A mathematical model for the allocation of students to clinical practices at Purdue's Department of Speech, Language and Hearing Sciences
As one of the best schools that trains speech and hearing pathologists, Purdue's Speech, Language and Hearing Sciences Department (SLHS) has a master program with clinical practices. In this two-year MS program, SLHS aims to train its students in a number of skills. Those skills are related to therapy and diagnostics of speech, language and hearing disorders of adults and children. They are acquired through clinical practices. Specifically, students go to hospitals, clinics and schools to have sessions with patients. Each visit counts as a credit on the skills related to that patient's conditions and/or disorder. A practice may be associated with only one skill or with a combination of skills. ^ There are many practices available each semester. As a result, SLHS faces, each semester, the problem of how to best allocate its students to practices so that all the requirements of the department are met and so that the students are satisfied with their practice schedule. ^ With this project we aimed to provide SHLS with a decision-support system to design practice assignments. To this end, we created a mathematical model that produces a good match between students and practices for the current semester and a high level planning for future semesters. In addition to the mathematical model, we also designed a graphical user interface for easy management of data and for simplifying the use of the model for people without Industrial Engineering background. This project is the product of the cooperative work of Fatma Sena Aktulga, Dr. Jean-Philippe Richard (at the school of Industrial Engineering at the University of Florida) and Dr. Mary Lou Poole at SLHS. ^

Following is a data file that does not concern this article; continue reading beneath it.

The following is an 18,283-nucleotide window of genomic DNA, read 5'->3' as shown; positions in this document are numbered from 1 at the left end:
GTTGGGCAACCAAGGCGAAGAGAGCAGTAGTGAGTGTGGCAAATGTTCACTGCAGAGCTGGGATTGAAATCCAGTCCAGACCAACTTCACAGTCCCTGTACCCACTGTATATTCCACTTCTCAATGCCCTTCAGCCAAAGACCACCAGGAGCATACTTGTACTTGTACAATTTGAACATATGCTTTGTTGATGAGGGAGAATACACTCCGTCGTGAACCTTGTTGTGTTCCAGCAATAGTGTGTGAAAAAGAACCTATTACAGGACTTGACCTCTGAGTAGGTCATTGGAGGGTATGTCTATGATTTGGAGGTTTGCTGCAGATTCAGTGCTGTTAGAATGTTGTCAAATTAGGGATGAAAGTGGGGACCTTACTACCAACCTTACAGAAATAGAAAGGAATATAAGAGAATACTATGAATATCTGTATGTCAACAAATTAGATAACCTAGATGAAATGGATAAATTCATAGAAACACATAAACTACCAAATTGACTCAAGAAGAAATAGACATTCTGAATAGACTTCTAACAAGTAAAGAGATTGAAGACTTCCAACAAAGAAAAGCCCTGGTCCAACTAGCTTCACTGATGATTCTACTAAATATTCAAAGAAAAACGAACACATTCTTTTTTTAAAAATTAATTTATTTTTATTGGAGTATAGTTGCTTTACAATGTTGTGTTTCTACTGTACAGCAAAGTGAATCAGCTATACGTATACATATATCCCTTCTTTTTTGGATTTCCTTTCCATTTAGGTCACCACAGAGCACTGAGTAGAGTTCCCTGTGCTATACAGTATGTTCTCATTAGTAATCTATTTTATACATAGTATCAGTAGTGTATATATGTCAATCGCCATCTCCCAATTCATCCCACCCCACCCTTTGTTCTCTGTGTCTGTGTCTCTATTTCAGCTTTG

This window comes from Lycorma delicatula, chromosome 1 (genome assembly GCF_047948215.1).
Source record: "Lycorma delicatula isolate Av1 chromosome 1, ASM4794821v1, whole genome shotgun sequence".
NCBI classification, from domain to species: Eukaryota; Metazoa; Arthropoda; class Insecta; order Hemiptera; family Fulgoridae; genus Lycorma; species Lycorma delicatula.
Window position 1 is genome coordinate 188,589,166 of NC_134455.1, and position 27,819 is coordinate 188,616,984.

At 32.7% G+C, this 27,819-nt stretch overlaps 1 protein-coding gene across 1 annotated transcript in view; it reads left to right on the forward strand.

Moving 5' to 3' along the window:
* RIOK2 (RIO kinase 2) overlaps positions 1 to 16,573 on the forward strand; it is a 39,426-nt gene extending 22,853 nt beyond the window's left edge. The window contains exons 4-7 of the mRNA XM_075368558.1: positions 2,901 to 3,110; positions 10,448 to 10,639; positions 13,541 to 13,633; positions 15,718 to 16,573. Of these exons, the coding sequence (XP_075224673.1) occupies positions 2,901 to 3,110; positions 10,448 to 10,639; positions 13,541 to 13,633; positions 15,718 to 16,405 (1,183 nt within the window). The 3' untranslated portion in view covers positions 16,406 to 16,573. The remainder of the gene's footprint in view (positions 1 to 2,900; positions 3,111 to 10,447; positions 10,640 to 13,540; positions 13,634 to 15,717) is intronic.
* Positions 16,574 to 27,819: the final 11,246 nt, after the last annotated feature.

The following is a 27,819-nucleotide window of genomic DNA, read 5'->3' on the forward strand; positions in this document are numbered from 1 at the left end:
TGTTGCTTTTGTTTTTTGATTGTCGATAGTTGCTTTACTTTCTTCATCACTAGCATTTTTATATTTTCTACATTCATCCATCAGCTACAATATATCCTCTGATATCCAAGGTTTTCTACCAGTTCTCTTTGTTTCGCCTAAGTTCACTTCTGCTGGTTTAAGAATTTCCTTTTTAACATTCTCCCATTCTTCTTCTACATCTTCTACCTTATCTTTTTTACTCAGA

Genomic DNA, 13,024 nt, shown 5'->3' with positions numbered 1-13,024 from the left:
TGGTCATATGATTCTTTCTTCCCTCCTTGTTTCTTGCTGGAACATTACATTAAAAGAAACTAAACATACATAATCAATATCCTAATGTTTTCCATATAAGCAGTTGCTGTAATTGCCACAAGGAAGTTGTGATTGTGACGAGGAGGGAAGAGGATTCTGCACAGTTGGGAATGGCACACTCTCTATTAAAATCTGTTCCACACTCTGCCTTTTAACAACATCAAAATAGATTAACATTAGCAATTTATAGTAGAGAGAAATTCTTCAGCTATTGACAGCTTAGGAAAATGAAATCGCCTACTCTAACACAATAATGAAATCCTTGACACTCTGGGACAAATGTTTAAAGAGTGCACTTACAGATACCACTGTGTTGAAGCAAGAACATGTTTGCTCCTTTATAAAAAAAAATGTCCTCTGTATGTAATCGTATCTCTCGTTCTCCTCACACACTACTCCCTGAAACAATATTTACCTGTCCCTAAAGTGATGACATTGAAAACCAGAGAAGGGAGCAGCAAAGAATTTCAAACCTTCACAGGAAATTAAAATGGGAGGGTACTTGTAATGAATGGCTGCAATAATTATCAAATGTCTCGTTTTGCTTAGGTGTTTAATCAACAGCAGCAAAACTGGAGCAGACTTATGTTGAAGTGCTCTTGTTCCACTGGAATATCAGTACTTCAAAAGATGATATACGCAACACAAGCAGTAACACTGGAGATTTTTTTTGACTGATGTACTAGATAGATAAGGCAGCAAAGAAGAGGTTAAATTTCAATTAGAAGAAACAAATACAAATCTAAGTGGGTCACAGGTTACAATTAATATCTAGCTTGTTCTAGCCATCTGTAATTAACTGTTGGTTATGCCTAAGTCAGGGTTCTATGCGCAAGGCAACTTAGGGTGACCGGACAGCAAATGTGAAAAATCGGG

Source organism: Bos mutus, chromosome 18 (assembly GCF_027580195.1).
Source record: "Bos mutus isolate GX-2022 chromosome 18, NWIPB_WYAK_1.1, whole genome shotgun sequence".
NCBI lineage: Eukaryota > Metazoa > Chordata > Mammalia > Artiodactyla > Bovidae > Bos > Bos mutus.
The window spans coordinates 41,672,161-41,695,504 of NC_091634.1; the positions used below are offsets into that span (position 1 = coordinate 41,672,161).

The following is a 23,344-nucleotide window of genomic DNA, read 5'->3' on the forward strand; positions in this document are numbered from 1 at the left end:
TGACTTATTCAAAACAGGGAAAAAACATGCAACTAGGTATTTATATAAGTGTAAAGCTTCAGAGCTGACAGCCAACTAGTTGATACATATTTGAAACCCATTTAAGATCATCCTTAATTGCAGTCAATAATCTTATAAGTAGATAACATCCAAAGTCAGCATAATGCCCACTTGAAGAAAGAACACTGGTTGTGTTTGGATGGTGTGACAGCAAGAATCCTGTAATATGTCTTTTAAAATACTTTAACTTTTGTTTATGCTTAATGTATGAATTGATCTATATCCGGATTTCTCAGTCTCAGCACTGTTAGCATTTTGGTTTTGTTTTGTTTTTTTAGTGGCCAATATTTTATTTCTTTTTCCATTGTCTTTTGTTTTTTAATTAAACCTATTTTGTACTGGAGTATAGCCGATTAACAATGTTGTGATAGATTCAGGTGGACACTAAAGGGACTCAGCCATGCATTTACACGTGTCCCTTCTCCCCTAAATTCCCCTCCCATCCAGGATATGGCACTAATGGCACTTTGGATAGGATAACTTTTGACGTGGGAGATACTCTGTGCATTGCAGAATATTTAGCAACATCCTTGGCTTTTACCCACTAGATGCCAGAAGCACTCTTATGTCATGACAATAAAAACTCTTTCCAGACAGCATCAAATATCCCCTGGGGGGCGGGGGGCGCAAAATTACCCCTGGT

Jean-Philippe P. Richard, Purdue University, Thomas L. Morin, Purdue University.
Health Sciences, Education|Engineering, Industrial